Brazilian hydro producer develops “green” cars

FOZ DE IGUACU, BRAZIL - Itaipu, the largest hydroelectric power producer in the world, is developing an electric bus that it hopes to try out this year and that joins the list of other "green" vehicles produced by the same firm.

This represents a new phase in the Itaipu project of developing in association with carmaker Fiat a family of electric vehicles with "zero emissions" of gases believed to cause global warming.

As part of this project launched by Itaipu, a bi-national company owned by Brazil and Paraguay, 25 autos and the prototype of an electric truck are already on the road.

"As we are now producing four electric vehicles per month, we decided to widen our scope and develop some in the heavy and medium-sized segments," electric vehicle project coordinator Celso Novais told Efe in Foz de Iguaçu, a Brazilian city on the border with Paraguay where the power plant of the Itaipu Dam is located.

The bus is in the design stage and "our schedule is to begin assembling the first prototype next September 5 in order to have it doing road trials at Itaipu by November 15," he said.

The bus is a project of Itaipu in association with Iveco, a Fiat subsidiary for making truck, bus and diesel engines, and with Mascarello, the Brazilian bodywork manufacturer, Novais said.

Also participating in making the cars was the Swiss firm KW0, which developed the electric system.

Itaipu has mastered the technology of making electric cars and, after developing and testing a Palio Weekend, a small station wagon produced by Fiat with a range of 120 kilometers (75 miles), it is working on projects to improve its performance and cut the price.

"As for the truck, we have successfully carried out close to 70 percent of the trials of the first prototype," Novais said.

The truck, a double cabin model, has the capacity to carry 5 tons (2.5 tons of its own weight and a 2.5-ton load), a 100-kilometer (62-mile) range and a top speed of 100 kph (62 mph).

The vehicle, according to engineers, uses three batteries because of its 40-kilowatt engine, almost three times more than the cars, which operate on 15 kilowatts.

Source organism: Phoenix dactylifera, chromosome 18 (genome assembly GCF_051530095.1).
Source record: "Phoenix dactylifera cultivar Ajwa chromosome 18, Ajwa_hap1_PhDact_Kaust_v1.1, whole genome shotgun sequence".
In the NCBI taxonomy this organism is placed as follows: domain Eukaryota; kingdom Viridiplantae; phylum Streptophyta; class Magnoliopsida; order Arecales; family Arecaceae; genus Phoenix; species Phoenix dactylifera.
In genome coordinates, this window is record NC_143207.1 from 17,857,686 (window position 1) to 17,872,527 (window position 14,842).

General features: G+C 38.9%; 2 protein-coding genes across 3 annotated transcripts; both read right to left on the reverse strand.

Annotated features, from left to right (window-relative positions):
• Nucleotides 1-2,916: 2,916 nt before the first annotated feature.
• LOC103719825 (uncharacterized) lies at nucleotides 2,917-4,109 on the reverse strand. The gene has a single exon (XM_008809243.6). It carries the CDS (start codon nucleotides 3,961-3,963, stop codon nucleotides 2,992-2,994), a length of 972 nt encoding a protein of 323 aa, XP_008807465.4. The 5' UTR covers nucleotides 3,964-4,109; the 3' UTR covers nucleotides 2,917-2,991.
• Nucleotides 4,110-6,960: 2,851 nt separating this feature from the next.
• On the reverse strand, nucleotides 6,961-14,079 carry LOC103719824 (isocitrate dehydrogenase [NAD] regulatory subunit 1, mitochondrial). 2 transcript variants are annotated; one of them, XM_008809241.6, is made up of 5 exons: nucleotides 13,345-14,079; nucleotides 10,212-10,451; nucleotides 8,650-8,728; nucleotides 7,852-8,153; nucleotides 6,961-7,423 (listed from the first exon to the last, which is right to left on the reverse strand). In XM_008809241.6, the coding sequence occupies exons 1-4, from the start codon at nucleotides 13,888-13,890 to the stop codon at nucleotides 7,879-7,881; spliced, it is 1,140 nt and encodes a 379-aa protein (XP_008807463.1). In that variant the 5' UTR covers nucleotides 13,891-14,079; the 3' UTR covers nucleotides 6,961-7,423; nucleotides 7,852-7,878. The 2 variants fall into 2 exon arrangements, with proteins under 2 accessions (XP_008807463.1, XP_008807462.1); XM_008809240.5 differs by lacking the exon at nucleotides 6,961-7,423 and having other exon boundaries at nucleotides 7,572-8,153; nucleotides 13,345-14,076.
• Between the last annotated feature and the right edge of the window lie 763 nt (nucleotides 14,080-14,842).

"We designed it to meet the needs of cooperatives that produce biomass energy and want to use the excess for transport as a way of saving fuel," Novais said.

"In Parana (the Brazilian state where Itaipu is located) there are a number of farmers and pig breeders that have a lot of biomass that they use to fuel their own electricity generators. They asked us for help because they produce more energy than they can use," Novais said.

The electric truck is more expensive than one with an internal combustion engine, but for farmers it's more profitable because they don't have to pay for the fuel, Novais said.

The engineer admitted that, though these are ecological models that cause no pollution and have a similar performance to vehicles with internal combustion engines, the big problem of electric models is the price, almost double that of vehicles that run on gasoline.

"Since they use a special battery and components that are not yet mass produced, the price is much higher," Novais said, adding that the sodium battery accounts for nearly 50 percent of the vehicle's price tag.

Long-term, however, electric vehicles make up for the initial cost from a financial point of view, because the cost per kilometer (mile) is four times less than for those using gasoline, Novais said.

It costs about $3.60 to charge the battery in Brazil, enough to drive 120 kilometers (75 miles).

"To go that far in a gasoline-driven car you'd have to pay four times more," the engineer said.


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